As for that iconic shot, used in the trailer and poster, Friedkin described to DGA Quarterly how he came about it. “In the novel, William Peter Blatty’s description of Father Merrin (von Sydow) arriving outside the home of the child’s mother says he was standing under a streetlight in a misty glow ‘like a melancholy traveler frozen in time.’ I had to find a way to visualize that, and I allowed a full day to light the scene. We used arc lights and troopers to light the street, in addition to boosting the practical lighting like the streetlamps. After a great deal of trial and error, we filmed on the second night. The painting that inspired me was René Magritte’s The Empire of Light that depicted a small house at night lit by a streetlamp, but the sky in the painting is flat-out daylight. It’s an amazing surrealistic image.” HorrorNewsNet has some thoughts on the symbolism of the light cast upon the priest: “Some consider the scene to reference the demon casting light upon his opponent as if it’s a title fight (upon entering the house, the demon howls Merrin’s name), however I infer it’s more as God’s Light casting through the darkness showing Merrin the room in which an innocent child needs his fatherly duty. Of course, the image of Pazuzu in Regan’s bedroom as she claws upward shows who’s in control and ready for battle.”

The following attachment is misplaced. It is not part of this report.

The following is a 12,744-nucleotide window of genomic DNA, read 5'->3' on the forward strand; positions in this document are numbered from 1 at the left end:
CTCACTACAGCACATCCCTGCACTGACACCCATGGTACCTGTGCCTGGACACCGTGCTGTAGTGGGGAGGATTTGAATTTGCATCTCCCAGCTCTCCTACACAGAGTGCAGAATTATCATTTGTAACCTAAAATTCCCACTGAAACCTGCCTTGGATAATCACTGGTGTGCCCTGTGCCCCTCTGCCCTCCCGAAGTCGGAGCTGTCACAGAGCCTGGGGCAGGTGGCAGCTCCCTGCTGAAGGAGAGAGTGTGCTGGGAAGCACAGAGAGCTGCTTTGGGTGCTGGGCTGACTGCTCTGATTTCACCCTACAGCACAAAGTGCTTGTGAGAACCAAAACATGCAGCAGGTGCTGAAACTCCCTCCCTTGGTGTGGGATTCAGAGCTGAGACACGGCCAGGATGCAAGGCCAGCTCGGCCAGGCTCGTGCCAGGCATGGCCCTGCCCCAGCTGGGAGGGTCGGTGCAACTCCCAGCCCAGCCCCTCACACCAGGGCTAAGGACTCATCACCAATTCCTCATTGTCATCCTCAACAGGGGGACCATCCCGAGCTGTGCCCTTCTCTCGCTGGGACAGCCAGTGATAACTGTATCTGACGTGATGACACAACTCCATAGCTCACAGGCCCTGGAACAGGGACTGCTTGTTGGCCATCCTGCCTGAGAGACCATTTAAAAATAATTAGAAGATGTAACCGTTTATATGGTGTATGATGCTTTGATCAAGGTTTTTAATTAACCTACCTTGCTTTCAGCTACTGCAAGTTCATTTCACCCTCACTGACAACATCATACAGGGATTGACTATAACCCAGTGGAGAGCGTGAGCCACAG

The exorcism itself took nearly a month to film and was shot in sequence. The temperature drop with subsequent visible cold breath was a particular problem. “When movies wanted to show actors’ breath in a winter scene, they’d film at a place called the Glendale Ice House, where they manufactured gigantic bricks of ice,” Friedkin recalled. “The Magnificent Ambersons, Lost Horizon and many other films were shot there. But by the time we made The Exorcist that place was long gone. So what we did was place a gigantic restaurant air conditioner across the top of the set. At the end of each day’s shooting, we turned on the A/C all night so by the next morning it was 40 below zero. We also had to set little clip-lights on the floor and on the back of furniture—if you just had the actors talking and didn’t highlight their breath with lighting, it wasn’t going to show up on film.” Cinematographer Owen Roizman used natural lighting as much as possible, in keeping with the cinéma vérité style, much aped now with the likes of The Blair Witch Project and so on. The pea soup spewed over Fr Merrin was actually porridge for texture with pea soup coloring added to it. “We used a very thin plastic tube that ran from the side of Linda’s mouth underneath her nightgown right down to the floor, where a special effects technician was stationed with a jerry-rigged pump and a hand crank. On cue, she would tilt her head the right way and he would pump the stuff up through the tube and, seemingly, out of her mouth.”